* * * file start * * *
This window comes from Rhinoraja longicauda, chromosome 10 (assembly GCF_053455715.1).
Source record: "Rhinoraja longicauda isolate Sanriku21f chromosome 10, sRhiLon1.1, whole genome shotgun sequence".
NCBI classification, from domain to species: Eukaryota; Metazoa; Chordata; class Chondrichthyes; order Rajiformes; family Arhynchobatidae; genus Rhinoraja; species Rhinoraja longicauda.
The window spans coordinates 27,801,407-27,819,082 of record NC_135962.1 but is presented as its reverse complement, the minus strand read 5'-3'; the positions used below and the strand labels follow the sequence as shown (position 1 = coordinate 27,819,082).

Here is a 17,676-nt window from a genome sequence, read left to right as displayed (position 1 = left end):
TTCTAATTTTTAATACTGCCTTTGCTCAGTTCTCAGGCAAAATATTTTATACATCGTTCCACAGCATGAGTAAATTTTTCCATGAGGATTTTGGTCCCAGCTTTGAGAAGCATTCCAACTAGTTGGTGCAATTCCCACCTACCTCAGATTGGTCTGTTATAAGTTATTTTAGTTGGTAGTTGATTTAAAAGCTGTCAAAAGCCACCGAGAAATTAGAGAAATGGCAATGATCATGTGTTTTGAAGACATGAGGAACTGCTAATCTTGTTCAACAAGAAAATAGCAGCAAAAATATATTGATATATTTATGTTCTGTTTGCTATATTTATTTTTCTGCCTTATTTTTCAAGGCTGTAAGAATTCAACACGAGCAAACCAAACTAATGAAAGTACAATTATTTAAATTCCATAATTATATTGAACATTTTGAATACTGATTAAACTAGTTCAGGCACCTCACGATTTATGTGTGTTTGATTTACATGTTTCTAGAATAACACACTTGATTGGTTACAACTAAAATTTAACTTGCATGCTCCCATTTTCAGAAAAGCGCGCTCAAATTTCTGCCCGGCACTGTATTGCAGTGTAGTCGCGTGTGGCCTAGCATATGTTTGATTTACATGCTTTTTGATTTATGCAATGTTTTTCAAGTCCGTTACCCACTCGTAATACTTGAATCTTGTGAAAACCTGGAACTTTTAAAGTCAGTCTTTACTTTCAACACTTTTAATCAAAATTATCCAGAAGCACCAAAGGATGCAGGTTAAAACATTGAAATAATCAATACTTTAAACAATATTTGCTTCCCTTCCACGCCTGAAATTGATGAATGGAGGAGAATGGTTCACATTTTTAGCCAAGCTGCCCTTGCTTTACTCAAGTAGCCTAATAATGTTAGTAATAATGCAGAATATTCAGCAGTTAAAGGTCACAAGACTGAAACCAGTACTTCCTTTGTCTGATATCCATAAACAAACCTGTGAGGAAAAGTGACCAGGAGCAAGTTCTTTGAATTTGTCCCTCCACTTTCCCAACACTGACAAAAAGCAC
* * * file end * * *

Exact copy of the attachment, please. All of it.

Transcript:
This window comes from Rhinoraja longicauda, chromosome 10 (assembly GCF_053455715.1).
Source record: "Rhinoraja longicauda isolate Sanriku21f chromosome 10, sRhiLon1.1, whole genome shotgun sequence".
NCBI classification, from domain to species: Eukaryota; Metazoa; Chordata; class Chondrichthyes; order Rajiformes; family Arhynchobatidae; genus Rhinoraja; species Rhinoraja longicauda.
The window spans coordinates 27,801,407-27,819,082 of record NC_135962.1 but is presented as its reverse complement, the minus strand read 5'-3'; the positions used below and the strand labels follow the sequence as shown (position 1 = coordinate 27,819,082).

Here is a 17,676-nt window from a genome sequence, read left to right as displayed (position 1 = left end):
TTCTAATTTTTAATACTGCCTTTGCTCAGTTCTCAGGCAAAATATTTTATACATCGTTCCACAGCATGAGTAAATTTTTCCATGAGGATTTTGGTCCCAGCTTTGAGAAGCATTCCAACTAGTTGGTGCAATTCCCACCTACCTCAGATTGGTCTGTTATAAGTTATTTTAGTTGGTAGTTGATTTAAAAGCTGTCAAAAGCCACCGAGAAATTAGAGAAATGGCAATGATCATGTGTTTTGAAGACATGAGGAACTGCTAATCTTGTTCAACAAGAAAATAGCAGCAAAAATATATTGATATATTTATGTTCTGTTTGCTATATTTATTTTTCTGCCTTATTTTTCAAGGCTGTAAGAATTCAACACGAGCAAACCAAACTAATGAAAGTACAATTATTTAAATTCCATAATTATATTGAACATTTTGAATACTGATTAAACTAGTTCAGGCACCTCACGATTTATGTGTGTTTGATTTACATGTTTCTAGAATAACACACTTGATTGGTTACAACTAAAATTTAACTTGCATGCTCCCATTTTCAGAAAAGCGCGCTCAAATTTCTGCCCGGCACTGTATTGCAGTGTAGTCGCGTGTGGCCTAGCATATGTTTGATTTACATGCTTTTTGATTTATGCAATGTTTTTCAAGTCCGTTACCCACTCGTAATACTTGAATCTTGTGAAAACCTGGAACTTTTAAAGTCAGTCTTTACTTTCAACACTTTTAATCAAAATTATCCAGAAGCACCAAAGGATGCAGGTTAAAACATTGAAATAATCAATACTTTAAACAATATTTGCTTCCCTTCCACGCCTGAAATTGATGAATGGAGGAGAATGGTTCACATTTTTAGCCAAGCTGCCCTTGCTTTACTCAAGTAGCCTAATAATGTTAGTAATAATGCAGAATATTCAGCAGTTAAAGGTCACAAGACTGAAACCAGTACTTCCTTTGTCTGATATCCATAAACAAACCTGTGAGGAAAAGTGACCAGGAGCAAGTTCTTTGAATTTGTCCCTCCACTTTCCCAACACTGACAAAAAGCAC